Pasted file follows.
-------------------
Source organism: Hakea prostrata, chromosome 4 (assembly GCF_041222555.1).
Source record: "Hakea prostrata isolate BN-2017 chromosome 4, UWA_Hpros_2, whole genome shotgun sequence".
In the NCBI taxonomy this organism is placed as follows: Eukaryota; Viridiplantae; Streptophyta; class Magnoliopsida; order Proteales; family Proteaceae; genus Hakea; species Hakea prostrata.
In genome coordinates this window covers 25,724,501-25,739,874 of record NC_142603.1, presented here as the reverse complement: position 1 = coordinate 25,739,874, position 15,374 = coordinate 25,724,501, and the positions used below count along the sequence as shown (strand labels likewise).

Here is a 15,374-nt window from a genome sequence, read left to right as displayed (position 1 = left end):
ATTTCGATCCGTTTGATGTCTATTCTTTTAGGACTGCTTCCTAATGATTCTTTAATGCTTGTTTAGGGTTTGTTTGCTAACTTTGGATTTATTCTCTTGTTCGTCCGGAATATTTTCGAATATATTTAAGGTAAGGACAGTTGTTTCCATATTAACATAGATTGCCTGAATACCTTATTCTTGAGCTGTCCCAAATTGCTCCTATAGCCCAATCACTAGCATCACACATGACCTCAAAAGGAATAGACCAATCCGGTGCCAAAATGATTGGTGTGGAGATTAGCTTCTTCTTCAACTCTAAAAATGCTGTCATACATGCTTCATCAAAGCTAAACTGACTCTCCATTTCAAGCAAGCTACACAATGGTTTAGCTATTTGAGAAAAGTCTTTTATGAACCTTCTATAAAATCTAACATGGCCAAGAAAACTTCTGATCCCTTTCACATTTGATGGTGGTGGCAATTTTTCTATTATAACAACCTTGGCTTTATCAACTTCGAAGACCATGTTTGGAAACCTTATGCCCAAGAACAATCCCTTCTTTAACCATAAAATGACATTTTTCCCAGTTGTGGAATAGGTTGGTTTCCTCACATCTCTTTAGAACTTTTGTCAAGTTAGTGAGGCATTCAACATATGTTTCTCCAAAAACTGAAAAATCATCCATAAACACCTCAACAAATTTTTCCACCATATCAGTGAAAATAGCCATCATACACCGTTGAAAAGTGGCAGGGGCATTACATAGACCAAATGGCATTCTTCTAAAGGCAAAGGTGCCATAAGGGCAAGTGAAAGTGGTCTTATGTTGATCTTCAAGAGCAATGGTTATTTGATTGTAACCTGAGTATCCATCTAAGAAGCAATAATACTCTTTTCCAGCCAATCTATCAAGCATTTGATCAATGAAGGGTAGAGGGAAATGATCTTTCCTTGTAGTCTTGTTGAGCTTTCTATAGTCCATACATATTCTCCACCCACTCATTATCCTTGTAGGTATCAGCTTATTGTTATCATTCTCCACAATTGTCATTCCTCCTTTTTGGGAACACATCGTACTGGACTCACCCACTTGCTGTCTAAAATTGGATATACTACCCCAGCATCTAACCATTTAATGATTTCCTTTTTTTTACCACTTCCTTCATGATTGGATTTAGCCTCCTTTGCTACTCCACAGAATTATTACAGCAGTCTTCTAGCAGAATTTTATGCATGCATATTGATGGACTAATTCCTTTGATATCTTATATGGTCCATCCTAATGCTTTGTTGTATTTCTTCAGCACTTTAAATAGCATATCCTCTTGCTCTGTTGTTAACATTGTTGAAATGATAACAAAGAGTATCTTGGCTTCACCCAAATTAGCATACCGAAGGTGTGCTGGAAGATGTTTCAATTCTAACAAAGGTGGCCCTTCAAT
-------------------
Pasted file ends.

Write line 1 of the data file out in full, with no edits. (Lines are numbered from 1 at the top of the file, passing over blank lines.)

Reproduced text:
Source organism: Hakea prostrata, chromosome 4 (assembly GCF_041222555.1).